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Optical/IP

Seranoa Customers Pipe Up



After staying mum for a year, Seranoa Networks Inc. is gearing up to reveal its first customers using its flagship product.

The Boxborough, Mass.-based company will announce Monday that service providers IntelliSpace, Crocker Communications Inc., and North Atlantic Networks LLC are cutting their teeth on its WANport Service Edge Concentrator. It’s a box designed to group together circuits that would otherwise require lots of expensive router ports, trumping equipment options from vendors like Cisco Systems Inc. (Nasdaq: CSCO) and Juniper Networks Inc. (Nasdaq: JNPR).

Granted, the customers aren’t exactly Verizon Communications Inc. (NYSE: VZ) and SBC Communications Inc. (NYSE: SBC), but two of the smallish carriers Light Reading spoke with for this article say that Seranoa’s product gets the job done.

Seranoa’s pitch is that customers can free up processing power and extend the life of existing routers -- an advantage that translates into streamlined network operations, increased rack space, greater capacity to deliver new services such as voice over IP, and significant savings on router chassis and WAN cards.

"Seranoa’s selling point is that you can get a bunch of port density and save money,” says Kevin Mitchell, directing analyst at Infonetics Research Inc.

Seranoa revealed WANport in late January 2003, going after the market for router upgrades (see Seranoa Surfaces). More than 40,000 edge router units shipped in North America between 2000 and 2003, according to Mitchell. Since then, the company has raised $9 million in venture capital funding, bringing its total to $25 million (see Seranoa Scores $9M More).

IntelliSpace is a metropolitan broadband data service provider that has had the WANport in production for six months. Initially approached by Seranoa a year-and-a-half ago, IntelliSpace said two-thirds of the 12 channelized ports on the box are now filled to help service multitenant buildings it caters to in New York City.

Chief network architect Eugene Pisman says he is happy with WANport and plans to purchase more boxes once IntelliSpace exhausts its current stock.

It’s apparent that Seranoa’s big sales challenge will be getting its foot in the door by breaking through the “it’s not Cisco” mentality that many data-networking equipment buyers have.

North Atlantic Networks was looking to stay within Cisco’s infrastructure last year when planning a backbone upgrade and expansion, because “it’s what we know,” says Art Sebastiano, director of sales and marketing. But Sebastiano says it would have cost the facilities-based carrier more money for Cisco hardware than for the Seranoa product.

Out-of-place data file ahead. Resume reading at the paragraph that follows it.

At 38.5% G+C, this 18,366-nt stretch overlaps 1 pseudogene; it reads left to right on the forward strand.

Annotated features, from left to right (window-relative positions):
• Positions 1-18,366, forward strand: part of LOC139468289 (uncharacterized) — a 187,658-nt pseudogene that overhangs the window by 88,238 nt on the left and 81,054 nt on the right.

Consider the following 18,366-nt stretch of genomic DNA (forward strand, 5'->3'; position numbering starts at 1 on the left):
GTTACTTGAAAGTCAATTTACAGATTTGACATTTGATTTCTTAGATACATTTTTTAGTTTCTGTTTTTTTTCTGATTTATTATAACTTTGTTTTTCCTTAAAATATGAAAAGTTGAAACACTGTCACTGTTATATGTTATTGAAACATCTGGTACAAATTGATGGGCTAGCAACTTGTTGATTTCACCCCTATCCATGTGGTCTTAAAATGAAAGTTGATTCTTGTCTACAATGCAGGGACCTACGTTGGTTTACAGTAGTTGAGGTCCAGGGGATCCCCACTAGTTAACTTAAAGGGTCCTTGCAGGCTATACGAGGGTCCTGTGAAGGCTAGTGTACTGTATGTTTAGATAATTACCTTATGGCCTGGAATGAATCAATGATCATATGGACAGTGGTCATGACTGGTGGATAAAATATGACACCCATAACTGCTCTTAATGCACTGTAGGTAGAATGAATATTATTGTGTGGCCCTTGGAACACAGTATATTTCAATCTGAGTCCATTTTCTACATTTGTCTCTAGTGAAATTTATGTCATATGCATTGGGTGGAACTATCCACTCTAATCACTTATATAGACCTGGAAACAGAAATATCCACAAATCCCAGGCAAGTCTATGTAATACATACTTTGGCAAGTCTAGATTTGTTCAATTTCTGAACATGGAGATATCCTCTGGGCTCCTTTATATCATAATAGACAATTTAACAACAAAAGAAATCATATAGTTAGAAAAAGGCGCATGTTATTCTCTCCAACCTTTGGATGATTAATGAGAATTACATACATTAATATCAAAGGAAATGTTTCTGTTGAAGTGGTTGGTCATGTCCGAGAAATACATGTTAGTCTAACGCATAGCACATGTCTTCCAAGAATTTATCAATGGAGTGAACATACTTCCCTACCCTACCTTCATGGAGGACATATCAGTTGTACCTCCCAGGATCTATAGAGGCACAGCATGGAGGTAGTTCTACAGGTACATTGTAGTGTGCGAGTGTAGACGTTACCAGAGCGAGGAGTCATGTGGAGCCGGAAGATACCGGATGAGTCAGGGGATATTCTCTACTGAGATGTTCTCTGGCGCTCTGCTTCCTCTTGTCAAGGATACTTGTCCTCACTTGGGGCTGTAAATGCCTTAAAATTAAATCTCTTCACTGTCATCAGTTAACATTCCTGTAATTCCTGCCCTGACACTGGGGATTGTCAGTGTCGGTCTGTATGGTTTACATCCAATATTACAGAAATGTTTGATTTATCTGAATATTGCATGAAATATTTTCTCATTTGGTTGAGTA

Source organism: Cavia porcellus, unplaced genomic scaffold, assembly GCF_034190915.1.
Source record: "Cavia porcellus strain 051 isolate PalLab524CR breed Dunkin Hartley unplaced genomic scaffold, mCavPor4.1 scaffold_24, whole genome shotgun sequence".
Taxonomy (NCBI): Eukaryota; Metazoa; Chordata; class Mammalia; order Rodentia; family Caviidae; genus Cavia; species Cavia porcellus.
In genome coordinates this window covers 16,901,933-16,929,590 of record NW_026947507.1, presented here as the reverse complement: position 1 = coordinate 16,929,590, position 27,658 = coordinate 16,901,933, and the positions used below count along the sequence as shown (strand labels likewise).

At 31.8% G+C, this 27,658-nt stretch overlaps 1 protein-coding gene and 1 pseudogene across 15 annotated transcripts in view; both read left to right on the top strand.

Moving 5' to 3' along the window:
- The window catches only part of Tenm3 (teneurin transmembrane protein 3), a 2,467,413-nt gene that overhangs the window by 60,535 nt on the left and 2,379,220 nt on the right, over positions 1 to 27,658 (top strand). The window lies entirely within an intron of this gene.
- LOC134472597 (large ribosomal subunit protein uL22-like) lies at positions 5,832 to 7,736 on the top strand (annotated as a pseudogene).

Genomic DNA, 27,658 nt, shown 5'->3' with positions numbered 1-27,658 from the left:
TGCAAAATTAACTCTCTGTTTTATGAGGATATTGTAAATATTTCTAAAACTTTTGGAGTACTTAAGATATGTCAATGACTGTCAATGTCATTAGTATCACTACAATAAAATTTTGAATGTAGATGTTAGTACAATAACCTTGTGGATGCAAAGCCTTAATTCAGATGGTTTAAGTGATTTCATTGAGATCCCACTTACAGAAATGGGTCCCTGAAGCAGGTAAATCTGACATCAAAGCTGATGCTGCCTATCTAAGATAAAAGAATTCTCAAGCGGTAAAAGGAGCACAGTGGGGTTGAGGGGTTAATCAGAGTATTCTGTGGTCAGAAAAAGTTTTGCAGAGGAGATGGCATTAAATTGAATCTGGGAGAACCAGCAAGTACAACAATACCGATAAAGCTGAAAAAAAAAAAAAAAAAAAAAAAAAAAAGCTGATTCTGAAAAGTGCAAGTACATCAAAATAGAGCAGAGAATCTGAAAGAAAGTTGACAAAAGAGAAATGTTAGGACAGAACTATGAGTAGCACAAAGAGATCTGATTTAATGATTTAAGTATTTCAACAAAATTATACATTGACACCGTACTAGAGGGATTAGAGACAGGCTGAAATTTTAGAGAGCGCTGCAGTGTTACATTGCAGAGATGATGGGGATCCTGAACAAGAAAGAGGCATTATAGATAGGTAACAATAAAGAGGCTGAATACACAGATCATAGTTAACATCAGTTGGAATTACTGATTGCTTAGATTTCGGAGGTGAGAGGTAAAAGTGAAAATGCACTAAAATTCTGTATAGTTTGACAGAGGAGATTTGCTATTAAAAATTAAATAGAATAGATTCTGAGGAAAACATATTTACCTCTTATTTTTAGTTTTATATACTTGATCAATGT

North Atlantic, which covers all of New England and metropolitan New York City, has had two Seranoa boxes configured into its network for one month, and they have been carrying customer traffic in Massachusetts for two weeks.

One big question, of course, is what kind of pricing Seranoa is getting to put these boxes in the network. Sebastiano says North Atlantic received its first boxes at a “reduced price” but plans to make some sort of purchase arrangement with Seranoa going forward.

Seranoa remains tight-lipped about next steps. Vice president of marketing Sally Bament says the company is planning more announcements related to customer acquisition and product expansion.

“There’s nothing like a few reference accounts to sort of start things moving,” she said.

One likely strategy would be finding a larger OEM partnerships to mitigate the challenge of building a revenue stream out of small companies.

WANport's list price starts at $39,500, compared to edge routers at an estimated $30,000 to $250,000, depending on size and number of modules. A chassis price tag can range from $30,000 to $75,000.

— Cecily O’Connor, special to Light Reading

ATMRules 12/5/2012 | 2:12:21 AM
re: Seranoa Customers Pipe Up One trick pony???..Otherwise....yawn.......
tekweeny 12/5/2012 | 2:12:21 AM
re: Seranoa Customers Pipe Up Using the GSR/M40 examples we go from managing a single device up to 31 devices.

Since we can usually assume all T3 links won't be saturated and the Seranoa device is only 12 T3s, throw a couple of switches in the middle to at least double the capacity per GE. Now you only have to manage 62 devices (60 Seranoa, 1 switch, 1 router) instead of 1.

Oh joy!

I guess small carriers only see CAPEX as their primary expense.

One positive thing is added redundancy for the WAN links on thr router side if takes a big dump.

Still looks like a big pain in the ass, at least for anyone that is a reasonable size.

They have to come out with a higher density box to make this somewhat interesting.
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